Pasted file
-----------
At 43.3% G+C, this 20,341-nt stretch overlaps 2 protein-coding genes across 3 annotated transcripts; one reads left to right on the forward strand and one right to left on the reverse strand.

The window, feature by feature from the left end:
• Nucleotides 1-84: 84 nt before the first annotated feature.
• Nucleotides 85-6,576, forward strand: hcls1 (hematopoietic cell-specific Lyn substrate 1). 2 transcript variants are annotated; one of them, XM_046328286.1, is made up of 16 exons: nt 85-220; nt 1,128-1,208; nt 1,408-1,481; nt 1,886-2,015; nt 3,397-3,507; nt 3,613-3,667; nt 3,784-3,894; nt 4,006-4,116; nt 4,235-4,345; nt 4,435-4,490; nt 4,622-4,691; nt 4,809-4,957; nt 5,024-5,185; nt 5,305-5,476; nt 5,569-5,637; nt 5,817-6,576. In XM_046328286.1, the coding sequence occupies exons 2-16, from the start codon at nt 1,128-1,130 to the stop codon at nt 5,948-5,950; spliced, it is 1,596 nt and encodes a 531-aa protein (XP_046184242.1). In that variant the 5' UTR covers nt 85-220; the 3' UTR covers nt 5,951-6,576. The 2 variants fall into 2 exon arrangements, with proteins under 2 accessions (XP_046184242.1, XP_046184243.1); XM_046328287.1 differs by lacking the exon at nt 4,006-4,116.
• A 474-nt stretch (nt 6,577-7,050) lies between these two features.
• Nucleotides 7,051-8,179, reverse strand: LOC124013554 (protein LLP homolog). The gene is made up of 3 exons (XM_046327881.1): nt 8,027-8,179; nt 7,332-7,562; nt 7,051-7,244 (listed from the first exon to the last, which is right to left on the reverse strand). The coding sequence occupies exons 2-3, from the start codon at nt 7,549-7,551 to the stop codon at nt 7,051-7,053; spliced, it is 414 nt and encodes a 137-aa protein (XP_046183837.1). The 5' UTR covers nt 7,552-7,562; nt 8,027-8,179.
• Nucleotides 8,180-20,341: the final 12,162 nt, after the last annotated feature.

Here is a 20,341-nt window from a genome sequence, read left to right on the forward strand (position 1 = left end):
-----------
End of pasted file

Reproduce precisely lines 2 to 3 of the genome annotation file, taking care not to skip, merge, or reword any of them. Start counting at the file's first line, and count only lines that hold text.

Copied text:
The window, feature by feature from the left end:
• Nucleotides 1-84: 84 nt before the first annotated feature.